A new malvertising campaign has been found to employ fake sites that masquerade as legitimate Windows news portal to propagate a malicious installer for a popular system profiling tool called CPU-Z.
“This incident is a part of a larger malvertising campaign that targets other utilities like Notepad++, Citrix, and VNC Viewer as seen in its infrastructure (domain names) and cloaking templates used to avoid detection,” Malwarebytes’ Jérôme Segura said.
While malvertising campaigns are known to set up replica sites advertising widely-used software, the latest activity marks a deviation in that the website mimics WindowsReport[.]com.
The goal is to trick unsuspecting users searching for CPU-Z on search engines like Google by serving malicious ads that, when clicked, redirect them to the fake portal (workspace-app[.]online).
At the same time, users who are not the intended victims of the campaign are served an innocuous blog with different articles, a technique known as cloaking.
The signed MSI installer that’s hosted on the rogue website contains a malicious PowerShell script, a loader known as FakeBat (aka EugenLoader), which serves as a conduit to deploy RedLine Stealer on the compromised host.
“It is possible the threat actor chose to create a decoy site looking like Windows Report because many software utilities are often downloaded from such portals instead of their official web page,” Segura noted.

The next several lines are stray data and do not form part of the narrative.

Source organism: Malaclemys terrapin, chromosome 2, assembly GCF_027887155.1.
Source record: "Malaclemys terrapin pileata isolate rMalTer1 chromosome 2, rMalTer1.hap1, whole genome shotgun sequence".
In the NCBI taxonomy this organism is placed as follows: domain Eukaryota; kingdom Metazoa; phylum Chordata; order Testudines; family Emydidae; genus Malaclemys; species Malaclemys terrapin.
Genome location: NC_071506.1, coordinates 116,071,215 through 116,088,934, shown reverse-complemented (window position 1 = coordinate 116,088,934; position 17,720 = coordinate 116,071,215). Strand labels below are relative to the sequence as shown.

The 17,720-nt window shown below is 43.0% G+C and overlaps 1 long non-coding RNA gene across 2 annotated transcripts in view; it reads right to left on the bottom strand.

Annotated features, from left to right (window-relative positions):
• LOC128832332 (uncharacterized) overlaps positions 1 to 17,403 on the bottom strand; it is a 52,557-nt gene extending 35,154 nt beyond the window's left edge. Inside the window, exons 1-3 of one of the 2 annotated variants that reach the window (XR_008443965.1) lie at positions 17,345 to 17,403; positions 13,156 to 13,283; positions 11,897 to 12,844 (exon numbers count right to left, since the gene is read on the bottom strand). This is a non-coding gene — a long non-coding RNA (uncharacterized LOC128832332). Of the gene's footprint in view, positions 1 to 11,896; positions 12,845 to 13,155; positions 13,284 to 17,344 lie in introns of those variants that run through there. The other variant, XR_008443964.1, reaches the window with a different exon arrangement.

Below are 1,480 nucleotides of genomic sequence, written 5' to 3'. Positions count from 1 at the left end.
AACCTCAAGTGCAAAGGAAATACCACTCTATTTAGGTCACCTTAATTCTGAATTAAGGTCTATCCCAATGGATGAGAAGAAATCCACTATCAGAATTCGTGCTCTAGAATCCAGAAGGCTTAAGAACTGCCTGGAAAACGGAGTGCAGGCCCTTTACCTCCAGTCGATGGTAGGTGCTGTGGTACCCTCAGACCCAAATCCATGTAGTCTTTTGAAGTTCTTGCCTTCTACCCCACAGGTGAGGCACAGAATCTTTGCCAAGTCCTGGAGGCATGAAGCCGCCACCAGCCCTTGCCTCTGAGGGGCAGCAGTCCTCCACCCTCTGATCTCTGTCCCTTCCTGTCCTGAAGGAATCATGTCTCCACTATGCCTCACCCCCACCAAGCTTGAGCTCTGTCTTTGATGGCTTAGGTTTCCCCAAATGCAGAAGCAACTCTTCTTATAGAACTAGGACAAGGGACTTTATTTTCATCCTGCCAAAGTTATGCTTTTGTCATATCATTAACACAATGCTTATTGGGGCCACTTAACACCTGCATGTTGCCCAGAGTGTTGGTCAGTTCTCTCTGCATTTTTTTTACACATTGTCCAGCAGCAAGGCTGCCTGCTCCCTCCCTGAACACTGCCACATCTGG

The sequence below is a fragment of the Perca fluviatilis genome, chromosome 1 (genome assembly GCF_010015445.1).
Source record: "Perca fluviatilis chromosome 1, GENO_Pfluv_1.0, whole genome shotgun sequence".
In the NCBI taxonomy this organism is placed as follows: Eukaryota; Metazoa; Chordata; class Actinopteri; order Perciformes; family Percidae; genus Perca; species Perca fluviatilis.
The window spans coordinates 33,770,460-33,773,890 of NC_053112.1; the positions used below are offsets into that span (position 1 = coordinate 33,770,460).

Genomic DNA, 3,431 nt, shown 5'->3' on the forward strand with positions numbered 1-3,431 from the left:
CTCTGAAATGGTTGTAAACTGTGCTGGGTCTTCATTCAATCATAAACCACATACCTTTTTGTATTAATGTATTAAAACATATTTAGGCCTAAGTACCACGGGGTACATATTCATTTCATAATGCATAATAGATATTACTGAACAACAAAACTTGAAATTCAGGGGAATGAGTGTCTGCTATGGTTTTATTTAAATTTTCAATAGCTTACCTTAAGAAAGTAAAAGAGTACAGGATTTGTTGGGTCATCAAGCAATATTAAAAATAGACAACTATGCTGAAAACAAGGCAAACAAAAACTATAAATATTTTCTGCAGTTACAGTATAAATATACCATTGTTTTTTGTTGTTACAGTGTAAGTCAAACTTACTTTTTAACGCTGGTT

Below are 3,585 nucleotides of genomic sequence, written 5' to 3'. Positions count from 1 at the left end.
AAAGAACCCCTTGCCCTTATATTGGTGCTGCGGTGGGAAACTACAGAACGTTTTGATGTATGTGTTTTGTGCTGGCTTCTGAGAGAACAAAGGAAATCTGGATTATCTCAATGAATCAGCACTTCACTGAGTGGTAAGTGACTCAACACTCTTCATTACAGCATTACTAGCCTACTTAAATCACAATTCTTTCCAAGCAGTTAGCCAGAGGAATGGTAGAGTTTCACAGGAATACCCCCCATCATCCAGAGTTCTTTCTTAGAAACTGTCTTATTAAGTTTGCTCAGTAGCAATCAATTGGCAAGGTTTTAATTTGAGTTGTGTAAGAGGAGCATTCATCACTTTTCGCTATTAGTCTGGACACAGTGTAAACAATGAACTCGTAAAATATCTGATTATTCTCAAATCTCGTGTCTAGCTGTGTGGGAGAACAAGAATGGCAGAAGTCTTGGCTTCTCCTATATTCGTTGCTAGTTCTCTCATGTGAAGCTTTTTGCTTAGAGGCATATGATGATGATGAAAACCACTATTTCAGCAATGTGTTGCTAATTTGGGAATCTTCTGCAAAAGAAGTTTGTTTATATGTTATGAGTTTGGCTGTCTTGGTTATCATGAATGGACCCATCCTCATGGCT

This is far from the first time deceptive Google Ads for popular software have turned out to be a malware distribution vector. Last week, cybersecurity firm eSentire disclosed details of an updated Nitrogen campaign that paves the way for a BlackCat ransomware attack.
Two other campaigns documented by the Canadian cybersecurity firm show that the drive-by download method of directing users to dubious websites has been leveraged to propagate various malware families like NetWire RAT, DarkGate, and DanaBot in recent months.
The development comes as threat actors continue to increasingly rely on adversary-in-the-middle (AiTM) phishing kits such as NakedPages, Strox, and DadSec to bypass multi-factor authentication and hijack targeted accounts.
To top it all, eSentire also called attention to a new method dubbed the Wiki-Slack attack, a user-direction attack that aims to drive victims to an attacker-controlled website by defacing the end of the first para of a Wikipedia article and sharing it on Slack.
Specifically, it exploits a quirk in Slack that “mishandle[s] the whitespace between the first and second paragraph” to auto-generate a link when the Wikipedia URL is rendered as a preview in the enterprise messaging platform.
It’s worth pointing out that a key prerequisite to pulling off this attack is that the first word of the second paragraph in the Wikipedia article must be a top-level domain (e.g., in, at, com, or net) and that the two paragraphs should appear within the first 100 words of the article.
With these restrictions, a threat could weaponize this behavior such that the way Slack formats the shared page’s preview results points to a malicious link that, upon clicking, takes the victim to a booby-trapped site.
“If one does not have ethical guardrails, they can augment the attack surface of the Wiki-Slack attack by editing Wikipedia pages of interest to deface it,” eSentire said.